Advanced Awake Craniotomy Technologies

Hi all, Ramin Rak here with the latest news about a medical procedure I perform called awake craniotomy.

At Neurological Surgery, P.C. in Long Island, New York, I am one of the leading neurosurgeons performing this procedure. When I conduct an awake craniotomy, I work alongside a team of skilled physicians to operate some of today’s  most advanced neuro-navigational technology. My expertise in micro-neurosurgical techniques has allowed me to successfully establish awake craniotomy programs in multiple hospitals around the Long Island area.

Ramin Rak awake craniotomy

“My colleague tests a patient’s motor skills during an awake craniotomy.”

Awake craniotomy is a procedure in which patients remain awake during brain tumor surgery in order to determine whether the operation will affect specific areas of the brain that control speech, vision, and movement.

Once I identify a patient as a good candidate for an awake craniotomy, I work with the specialized team at Neurological Surgery, P.C. to establish a baseline of cognitive function and precisely pinpoint the tumor’s location. The specialized team is composed of neurophysiologists (who monitor the brain’s electrical impulses), nurses, and physicians assistants to ensure everything runs smoothly. Before operating on a patient, I use a unique mapping approach to map the brain’s gray matter and nerve fibers within the white matter. Mapping techniques have helped determine where the most brain damage potential lies, allowing me to protect the patient’s ability to speak, move, and see.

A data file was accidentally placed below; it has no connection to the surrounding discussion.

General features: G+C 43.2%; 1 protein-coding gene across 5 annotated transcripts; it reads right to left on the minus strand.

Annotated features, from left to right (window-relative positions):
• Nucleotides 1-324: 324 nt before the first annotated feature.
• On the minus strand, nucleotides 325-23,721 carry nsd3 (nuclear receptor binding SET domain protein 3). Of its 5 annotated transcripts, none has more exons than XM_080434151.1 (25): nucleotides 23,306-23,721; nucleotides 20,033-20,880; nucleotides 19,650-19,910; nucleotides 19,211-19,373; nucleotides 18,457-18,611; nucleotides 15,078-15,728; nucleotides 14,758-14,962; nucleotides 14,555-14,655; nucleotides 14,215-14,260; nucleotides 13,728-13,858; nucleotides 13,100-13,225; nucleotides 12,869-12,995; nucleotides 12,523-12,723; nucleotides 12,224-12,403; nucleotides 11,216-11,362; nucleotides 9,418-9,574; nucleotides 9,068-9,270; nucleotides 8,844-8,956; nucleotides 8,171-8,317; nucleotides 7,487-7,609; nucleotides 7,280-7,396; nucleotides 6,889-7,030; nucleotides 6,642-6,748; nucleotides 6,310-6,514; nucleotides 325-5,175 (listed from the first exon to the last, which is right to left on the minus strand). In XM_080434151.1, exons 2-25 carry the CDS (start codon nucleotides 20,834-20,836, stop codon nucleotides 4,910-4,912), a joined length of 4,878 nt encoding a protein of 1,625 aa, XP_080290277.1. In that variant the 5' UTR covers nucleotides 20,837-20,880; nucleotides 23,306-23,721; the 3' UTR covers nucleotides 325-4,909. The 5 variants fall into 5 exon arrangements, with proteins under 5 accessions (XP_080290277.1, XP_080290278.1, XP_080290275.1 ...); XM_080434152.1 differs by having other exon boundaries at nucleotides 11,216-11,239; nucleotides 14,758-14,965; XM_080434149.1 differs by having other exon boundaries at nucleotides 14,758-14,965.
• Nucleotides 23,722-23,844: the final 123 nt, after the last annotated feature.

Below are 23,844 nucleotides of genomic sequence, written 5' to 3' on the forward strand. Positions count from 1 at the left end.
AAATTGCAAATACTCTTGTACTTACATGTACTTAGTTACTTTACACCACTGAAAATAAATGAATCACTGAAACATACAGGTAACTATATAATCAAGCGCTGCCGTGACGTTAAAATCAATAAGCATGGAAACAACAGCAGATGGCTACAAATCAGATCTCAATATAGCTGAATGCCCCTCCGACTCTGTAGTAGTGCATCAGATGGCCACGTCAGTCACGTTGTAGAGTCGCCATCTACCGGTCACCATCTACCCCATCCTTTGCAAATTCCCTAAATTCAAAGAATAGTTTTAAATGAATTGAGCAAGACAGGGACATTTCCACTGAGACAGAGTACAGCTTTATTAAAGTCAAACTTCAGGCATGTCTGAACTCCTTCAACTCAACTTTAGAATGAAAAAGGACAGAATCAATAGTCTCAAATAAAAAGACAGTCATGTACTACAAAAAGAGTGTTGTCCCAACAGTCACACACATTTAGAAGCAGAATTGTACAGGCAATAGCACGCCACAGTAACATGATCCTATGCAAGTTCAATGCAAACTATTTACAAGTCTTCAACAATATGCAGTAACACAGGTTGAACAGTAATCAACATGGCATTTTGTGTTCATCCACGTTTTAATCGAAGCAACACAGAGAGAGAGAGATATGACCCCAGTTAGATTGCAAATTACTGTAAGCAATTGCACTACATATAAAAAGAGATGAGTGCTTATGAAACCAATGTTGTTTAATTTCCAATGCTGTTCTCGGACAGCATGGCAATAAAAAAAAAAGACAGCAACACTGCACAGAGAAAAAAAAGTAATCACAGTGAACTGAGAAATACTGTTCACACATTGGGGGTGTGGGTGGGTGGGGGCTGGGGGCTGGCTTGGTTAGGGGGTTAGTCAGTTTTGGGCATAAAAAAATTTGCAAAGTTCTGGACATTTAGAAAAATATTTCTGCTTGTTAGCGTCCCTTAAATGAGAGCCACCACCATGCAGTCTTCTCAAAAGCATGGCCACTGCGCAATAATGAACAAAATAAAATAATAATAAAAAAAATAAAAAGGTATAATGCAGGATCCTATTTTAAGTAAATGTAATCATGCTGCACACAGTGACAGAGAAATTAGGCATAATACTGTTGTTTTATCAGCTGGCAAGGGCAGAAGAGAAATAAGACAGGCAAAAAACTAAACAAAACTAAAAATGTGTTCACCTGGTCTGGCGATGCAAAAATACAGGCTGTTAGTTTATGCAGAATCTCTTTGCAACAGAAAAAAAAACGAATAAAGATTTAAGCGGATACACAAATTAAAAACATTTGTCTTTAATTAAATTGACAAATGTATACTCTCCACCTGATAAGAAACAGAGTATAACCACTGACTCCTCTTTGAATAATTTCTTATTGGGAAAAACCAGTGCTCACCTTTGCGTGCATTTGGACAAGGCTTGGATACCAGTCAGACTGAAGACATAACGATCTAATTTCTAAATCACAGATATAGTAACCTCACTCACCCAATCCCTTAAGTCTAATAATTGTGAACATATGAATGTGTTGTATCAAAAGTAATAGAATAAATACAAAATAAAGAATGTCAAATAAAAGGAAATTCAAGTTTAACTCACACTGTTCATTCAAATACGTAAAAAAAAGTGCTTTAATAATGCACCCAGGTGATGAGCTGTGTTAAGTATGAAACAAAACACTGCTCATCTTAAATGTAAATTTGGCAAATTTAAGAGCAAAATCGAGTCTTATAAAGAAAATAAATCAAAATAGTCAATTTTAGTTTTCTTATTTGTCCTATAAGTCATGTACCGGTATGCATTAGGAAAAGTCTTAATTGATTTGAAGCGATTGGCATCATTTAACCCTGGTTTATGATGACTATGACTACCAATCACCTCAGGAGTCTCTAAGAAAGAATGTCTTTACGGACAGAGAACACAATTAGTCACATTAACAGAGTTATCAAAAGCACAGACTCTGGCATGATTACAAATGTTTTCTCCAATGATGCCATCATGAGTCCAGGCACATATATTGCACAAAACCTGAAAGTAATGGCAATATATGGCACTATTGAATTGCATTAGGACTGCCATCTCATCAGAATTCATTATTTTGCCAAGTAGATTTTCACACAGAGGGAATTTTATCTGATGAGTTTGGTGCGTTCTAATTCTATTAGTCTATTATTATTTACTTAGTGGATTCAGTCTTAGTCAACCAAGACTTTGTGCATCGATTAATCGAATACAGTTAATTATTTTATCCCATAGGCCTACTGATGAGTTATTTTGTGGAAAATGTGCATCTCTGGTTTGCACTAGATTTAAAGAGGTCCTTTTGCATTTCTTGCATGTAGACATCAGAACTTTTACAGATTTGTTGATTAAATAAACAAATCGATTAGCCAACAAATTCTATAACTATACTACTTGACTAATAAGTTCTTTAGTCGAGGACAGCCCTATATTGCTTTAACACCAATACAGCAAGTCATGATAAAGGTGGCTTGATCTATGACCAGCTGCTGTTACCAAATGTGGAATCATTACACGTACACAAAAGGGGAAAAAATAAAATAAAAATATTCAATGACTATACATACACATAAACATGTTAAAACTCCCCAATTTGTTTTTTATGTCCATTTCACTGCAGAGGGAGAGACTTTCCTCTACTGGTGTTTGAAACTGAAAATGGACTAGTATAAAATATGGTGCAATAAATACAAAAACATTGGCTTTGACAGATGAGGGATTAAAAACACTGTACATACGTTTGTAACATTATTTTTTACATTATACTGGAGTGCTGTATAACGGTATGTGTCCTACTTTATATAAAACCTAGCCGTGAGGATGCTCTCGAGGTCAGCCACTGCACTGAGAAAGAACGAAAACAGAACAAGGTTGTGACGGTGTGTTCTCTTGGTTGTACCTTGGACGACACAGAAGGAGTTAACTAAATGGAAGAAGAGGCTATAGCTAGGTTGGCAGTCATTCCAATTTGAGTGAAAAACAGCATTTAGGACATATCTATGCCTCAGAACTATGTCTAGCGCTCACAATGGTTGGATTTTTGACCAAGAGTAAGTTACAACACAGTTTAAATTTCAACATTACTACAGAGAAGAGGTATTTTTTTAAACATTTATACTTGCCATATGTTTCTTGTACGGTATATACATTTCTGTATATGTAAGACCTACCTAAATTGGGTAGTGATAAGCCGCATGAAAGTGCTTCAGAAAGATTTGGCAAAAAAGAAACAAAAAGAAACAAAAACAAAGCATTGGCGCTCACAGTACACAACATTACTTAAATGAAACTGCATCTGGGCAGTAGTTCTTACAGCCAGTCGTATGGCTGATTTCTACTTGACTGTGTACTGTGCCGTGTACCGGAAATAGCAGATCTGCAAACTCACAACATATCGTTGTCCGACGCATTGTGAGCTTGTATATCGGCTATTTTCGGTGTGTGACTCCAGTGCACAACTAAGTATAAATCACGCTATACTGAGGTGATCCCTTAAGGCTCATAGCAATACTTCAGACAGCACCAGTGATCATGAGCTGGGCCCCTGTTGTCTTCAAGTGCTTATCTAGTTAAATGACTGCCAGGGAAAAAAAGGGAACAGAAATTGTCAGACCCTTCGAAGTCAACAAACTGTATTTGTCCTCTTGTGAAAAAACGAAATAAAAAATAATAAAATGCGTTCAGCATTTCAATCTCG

Thanks to functional brain imaging (functional MRI) and other neurological technologies, I can perform awake craniotomies on patients whose tumors were previously thought to be inoperable.

A functional MRI scan is especially important because it identifies functional areas of the brain that are impacted by the tumors. Over the past couple of years, neuronavigation and new types of anesthesia have also made the procedure safer and easier to conduct. The most reassuring aspect that relieves my patients is when I tell them that they will not feel pain when they are either awake or sedated during an awake craniotomy.

For further information about awake craniotomy, read my full press release here: or learn about other procedures I perform by reading my blog.


Thanks for reading,

Ramin Rak